As we followed the coast we often spotted white breasted cormorants spreading out their wings to dry. Ian pointed out to us some African black oyster catchers amongst them, with their distinctive orange beaks. On our second day we crossed a sandy gulley named "Otter Alley", but I was disappointed to learn that the Cape Clawless Otter retreats inland during the heat of the day. All we could spot were footprints and remnants of their shellfish meals. Before we left the coast for our final ascent to the cliff top, we swam in a large rock pool. I was first in. Suddenly someone shouted out; they had seen a Cape Clawless Otter. Alas, it had retreated out of sight, towards the breaking waves. As we were changing, we held our breath as the otter climbed up onto the rocks once more, judging that we were no longer a risk. He was much larger than a European otter, and I felt highly privileged to have shared his pool.

At the top of the cliff a flock of sacred ibis, hadada ibis and  white storks were feeding in a worm rich farm field. It was strange to think that these spindly legged storks would soon be heading for Europe, just like us.

Storms River Pass

After breakfast on the third morning, our group was taken on a 4x4 drive down the original Storms River Pass. Waiting in the wings was one last surprise; a fleeting glimpse of red and emerald green feathers that was a Knysna lourie.

The Dolphin Trail costs R4200 pp sharing; +27(0)42 280 3588; www.dolphintrail.co.za

Our accommodation

It is possible to book any of the accommodation we stayed in for yourself, and I can confidently recommend all three. With each night our accommodation grew more luxurious.

Storms River Rest Camp

We spent our first night at Storms River Rest Camp in a two-bedded forest cabin. It was simple but very comfortable. With a wooden balcony overlooking the sea, and magnificent breakers crashing against the rocks, who could wish for more. Forest cabins cost R620 per night (other options available).

Misty Mountain Reserve

Misty Mountain Reserve has lovely spot on the cliff top with upmarket forest lodges set amongst lawned gardens. There is a swimming pool too - although we all considered the spa bath in our lodges best for relieving aching limbs. A luxury chalet for two costs from R840 per night, and a superior self catering chalet from R1060.

The Fernery

I thought I wasn't ever going to make it to The Fernery, our final destination. When I did, in temperatures of 40C, it felt as though I had reached paradise. Our chalet was the most beautifully appointed forest lodge you could ever imagine. This really was luxury. The food was top class too. I could have stayed there for the rest of my time in South Africa, and I certainly hope to return.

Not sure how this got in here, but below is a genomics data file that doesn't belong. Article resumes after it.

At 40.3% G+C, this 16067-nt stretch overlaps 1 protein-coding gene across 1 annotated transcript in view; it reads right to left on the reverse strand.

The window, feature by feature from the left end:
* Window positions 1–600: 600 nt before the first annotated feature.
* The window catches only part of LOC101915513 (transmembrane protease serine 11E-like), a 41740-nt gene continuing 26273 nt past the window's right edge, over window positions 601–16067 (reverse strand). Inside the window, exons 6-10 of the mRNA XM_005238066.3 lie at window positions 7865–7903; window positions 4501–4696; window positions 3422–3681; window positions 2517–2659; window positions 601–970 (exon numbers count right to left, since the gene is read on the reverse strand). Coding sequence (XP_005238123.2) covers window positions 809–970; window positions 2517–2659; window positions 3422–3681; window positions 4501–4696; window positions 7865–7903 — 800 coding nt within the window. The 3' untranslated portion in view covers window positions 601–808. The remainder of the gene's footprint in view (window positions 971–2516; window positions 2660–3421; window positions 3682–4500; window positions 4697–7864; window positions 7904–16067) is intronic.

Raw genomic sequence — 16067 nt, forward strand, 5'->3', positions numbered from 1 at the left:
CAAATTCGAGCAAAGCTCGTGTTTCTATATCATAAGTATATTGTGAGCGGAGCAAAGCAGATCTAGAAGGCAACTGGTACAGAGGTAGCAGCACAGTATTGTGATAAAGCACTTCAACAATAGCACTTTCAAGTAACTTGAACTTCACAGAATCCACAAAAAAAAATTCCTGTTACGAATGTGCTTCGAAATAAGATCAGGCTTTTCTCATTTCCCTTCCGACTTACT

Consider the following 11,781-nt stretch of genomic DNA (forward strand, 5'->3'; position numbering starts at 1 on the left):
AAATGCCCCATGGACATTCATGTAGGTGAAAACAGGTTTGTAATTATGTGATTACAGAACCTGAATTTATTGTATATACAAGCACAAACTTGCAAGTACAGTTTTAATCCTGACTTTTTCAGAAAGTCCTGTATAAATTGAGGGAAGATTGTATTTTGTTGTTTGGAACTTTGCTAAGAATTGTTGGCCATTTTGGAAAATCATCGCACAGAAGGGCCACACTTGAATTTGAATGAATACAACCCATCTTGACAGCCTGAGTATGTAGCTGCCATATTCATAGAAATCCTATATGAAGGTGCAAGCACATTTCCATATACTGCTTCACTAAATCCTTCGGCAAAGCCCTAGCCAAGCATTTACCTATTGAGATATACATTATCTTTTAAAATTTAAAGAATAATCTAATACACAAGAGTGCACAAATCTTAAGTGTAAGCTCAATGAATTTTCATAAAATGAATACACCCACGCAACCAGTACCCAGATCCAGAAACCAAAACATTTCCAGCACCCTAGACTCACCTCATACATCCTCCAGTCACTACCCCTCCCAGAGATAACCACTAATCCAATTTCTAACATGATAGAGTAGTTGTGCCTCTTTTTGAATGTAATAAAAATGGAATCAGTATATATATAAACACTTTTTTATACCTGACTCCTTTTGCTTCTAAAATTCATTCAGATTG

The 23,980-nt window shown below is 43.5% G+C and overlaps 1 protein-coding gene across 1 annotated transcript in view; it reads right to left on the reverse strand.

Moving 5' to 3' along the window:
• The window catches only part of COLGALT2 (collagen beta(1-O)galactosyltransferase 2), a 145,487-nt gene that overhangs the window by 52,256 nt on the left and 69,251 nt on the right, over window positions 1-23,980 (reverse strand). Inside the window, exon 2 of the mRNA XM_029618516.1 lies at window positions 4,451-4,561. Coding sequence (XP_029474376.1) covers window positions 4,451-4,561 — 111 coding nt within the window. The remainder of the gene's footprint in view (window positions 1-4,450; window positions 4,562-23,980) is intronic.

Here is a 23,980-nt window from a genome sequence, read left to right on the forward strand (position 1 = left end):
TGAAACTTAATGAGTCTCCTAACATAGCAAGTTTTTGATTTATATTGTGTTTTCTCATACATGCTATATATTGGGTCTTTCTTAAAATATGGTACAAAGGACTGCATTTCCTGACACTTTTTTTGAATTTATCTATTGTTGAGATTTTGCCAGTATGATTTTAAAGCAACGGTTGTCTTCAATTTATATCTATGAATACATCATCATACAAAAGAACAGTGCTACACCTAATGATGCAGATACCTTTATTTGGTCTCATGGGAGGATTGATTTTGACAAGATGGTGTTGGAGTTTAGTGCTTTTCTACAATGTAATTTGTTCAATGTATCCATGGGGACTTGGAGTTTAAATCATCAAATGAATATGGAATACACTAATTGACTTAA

Forest Ferns, Blueliliesbush, Tsitsikama; b&b Chalets for two people cost from R1260 per night.

Further luxury

If you should want to extend your stay in this area, then you are close to one of South Africa's finest hotels, The Plettenberg, with its commanding view over perhaps South Africa's most beautiful bay. Dining here is a wonderful experience(menus from R250). Indeed you could stay at all three hotels owned by Liz McGrath, South Africa's supreme hotelier, if you are following the Garden Route back to Cape Town. As you would expect from  hotels in the "Relais and Chateaux" stable, each one is beautifully and tastefully decorated, and has a relaxed yet luxurious feel. Liz McGrath has attended to every detail, and her friendly staff are second to none. At Hermanus you will find  The Marine Hotel set on the edge of the cliffs, a perfect spot for whale watching. I particularly like its seafood restaurant, and the light airy bedrooms looking over the ocean. Finally, on reaching Cape Town, why not relax in truly magnificent gardens amongst elegant Cape Dutch buildings at The Cellars-Hoenhort in Constantia. Rooms at all three hotels cost from R2000/2250.

By the way...

If the Dolphin Trail seems too tame, then try the five day 48 km Otter Trail, which also starts from Storms River Camp. The route is intersected by endless ravines and the going is tough. You also get to carry your own luggage, and stay in a series of huts along the way. Make sure to book early, as it is one of South Africa's most renowned trails. I would like to do it myself, but then I've seen my Cape Clawless Otter already.

The Otter Trail costs R100 per person plus daily conservation fees.
National Parks Board :+27 12 426 5111; www.sanparks.org/tourism/reservations